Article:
The choice between U.S. Cellular and Harrah’s, the brand of two casinos owned by the Eastern Band of Cherokee Indians, will determine the logo that will grace the Civic Center’s signs, pole banners, receipts and event advertising for the next several years once the current agreement with U.S. Cellular expires on Tuesday, Dec. 31.
The net proposed operating budget stands at $190.31 million, a 5.4% increase over last year’s adopted budget. Campbell said the spending plan aligned with the priorities outlined by Council members in March during their annual retreat, which focused on transit and affordable housing.
“But if Asheville’s economy collapses, so does WNC’s, and the 60,000, who imagine themselves to be so clever at getting free lunches out of the system, will be faced with some very hard choices.”
City Chief Financial Officer Barbara Whitehorn proposed that Asheville institute a program of regularly issued general obligation bonds to support capital improvement projects, while Council member Julie Mayfield discussed a property tax increase to boost Asheville’s operating budget.
At a budget work session on March 26, city CFO Barbara Whitehorn reported that Asheville can expect to receive $2.5 million in property and sales taxes from the health system in fiscal year 2019-20 — only half of the $5 million initially estimated by the Buncombe County tax office — then $5 million instead of $8 million for every year to follow.
“This may hurt some feelings, but you can no longer operate the city of Asheville like it’s the Oprah Winfrey talk show, where you get a car and you get a car,” said Council member Keith Young, referencing the daytime TV host’s famous giveaways. “As much as we love all these programs and trying to help the public good… this is the time to close the bank.”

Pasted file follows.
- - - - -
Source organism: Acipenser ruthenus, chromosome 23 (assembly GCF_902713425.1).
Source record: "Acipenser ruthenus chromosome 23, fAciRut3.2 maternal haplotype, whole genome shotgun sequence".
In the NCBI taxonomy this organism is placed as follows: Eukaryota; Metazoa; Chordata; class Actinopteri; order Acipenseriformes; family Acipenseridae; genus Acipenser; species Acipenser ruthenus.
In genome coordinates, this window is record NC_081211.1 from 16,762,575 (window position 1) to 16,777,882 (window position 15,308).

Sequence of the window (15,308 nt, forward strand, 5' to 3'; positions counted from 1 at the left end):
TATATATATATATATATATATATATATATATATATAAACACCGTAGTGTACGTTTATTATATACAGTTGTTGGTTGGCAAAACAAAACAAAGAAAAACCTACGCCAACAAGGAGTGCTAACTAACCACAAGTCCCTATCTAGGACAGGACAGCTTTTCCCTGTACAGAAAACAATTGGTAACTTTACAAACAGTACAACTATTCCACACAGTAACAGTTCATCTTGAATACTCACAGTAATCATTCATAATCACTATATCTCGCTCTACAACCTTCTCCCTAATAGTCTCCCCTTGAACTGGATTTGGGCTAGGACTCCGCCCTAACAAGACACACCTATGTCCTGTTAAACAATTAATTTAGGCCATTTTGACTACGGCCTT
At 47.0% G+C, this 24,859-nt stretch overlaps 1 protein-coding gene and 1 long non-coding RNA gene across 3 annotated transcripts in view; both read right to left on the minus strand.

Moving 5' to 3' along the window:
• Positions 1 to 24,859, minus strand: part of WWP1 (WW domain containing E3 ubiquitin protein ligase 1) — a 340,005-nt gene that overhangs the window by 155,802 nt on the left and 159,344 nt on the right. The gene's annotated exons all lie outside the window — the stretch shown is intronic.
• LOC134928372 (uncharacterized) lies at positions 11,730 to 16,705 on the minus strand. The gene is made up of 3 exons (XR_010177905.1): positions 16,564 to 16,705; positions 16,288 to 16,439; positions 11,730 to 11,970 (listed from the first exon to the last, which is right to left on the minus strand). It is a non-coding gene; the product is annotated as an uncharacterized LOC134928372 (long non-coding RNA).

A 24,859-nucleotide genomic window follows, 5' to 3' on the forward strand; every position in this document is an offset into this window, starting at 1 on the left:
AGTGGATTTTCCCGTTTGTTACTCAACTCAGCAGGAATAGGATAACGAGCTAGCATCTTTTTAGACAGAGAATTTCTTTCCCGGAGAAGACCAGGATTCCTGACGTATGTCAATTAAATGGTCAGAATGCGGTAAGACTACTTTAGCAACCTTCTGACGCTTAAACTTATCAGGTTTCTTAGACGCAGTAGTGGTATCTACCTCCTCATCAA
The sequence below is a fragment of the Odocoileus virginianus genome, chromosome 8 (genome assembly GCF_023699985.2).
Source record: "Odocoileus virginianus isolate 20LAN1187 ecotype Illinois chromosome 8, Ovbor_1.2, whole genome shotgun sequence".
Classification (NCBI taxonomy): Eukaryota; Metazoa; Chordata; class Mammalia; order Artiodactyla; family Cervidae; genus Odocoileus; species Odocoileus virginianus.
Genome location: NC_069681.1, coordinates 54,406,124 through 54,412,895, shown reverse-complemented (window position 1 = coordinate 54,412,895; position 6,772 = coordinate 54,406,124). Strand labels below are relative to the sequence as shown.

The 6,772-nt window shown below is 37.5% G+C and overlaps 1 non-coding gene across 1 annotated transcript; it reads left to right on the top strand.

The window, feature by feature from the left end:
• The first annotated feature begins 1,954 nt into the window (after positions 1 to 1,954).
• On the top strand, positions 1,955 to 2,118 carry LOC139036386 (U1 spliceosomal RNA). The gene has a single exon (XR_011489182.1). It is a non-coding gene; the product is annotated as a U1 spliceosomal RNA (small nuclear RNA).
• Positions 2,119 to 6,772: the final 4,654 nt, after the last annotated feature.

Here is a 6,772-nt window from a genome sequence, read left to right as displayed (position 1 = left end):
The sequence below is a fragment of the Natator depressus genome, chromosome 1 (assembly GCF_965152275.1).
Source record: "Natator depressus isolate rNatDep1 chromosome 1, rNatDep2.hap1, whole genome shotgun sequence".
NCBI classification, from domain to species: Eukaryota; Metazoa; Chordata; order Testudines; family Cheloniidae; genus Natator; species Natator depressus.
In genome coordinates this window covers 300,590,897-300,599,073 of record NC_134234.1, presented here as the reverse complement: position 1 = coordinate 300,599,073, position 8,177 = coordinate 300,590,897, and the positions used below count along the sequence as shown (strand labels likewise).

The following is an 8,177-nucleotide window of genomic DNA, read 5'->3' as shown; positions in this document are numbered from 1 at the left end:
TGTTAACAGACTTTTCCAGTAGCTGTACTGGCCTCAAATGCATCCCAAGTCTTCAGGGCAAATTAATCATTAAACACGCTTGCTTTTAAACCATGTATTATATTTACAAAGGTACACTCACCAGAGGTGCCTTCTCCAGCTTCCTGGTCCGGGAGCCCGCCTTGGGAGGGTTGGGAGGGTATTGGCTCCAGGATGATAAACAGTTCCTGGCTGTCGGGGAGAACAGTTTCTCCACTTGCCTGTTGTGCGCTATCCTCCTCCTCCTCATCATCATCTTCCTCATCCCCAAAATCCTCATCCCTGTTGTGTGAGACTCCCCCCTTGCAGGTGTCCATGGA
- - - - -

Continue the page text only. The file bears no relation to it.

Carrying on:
At City Council’s Nov. 13 budget work session, four department directors spoke about their troubles with obtaining bids on service and construction contracts, recruiting qualified employees and retaining current staff. Burgeoning activity in other parts of the economy, they said, had created stiff competition for workers.
Offered in response to public demand for greater transparency in the city’s finances, the work sessions allow each governmental department to explain how it uses its portion of more than $180 million in spending. The sessions also provide a forum for Council members to seek information on specific budget items, such as Pack Square Park maintenance.
Beginning Aug. 28 and continuing through Tuesday, Dec. 11, a series of monthly meetings will explain to City Council members and the public how Asheville allocates over $180 million to provide a range of services. The first session set the general context for the budget through a discussion of community demographics and major city revenue streams.
A day after students at Asheville City and Buncombe County Schools return to their studies, Asheville City Council is scheduled to brush up on its own ABCs — as well as its AAs, BBs, and CCs. The consent agenda for Council’s upcoming regular meeting on Tuesday, Aug. 28, at 5 p.m. in council Chambers exhausts the standard alphabet, forcing three entries to take on double letters in a collection of 29 items.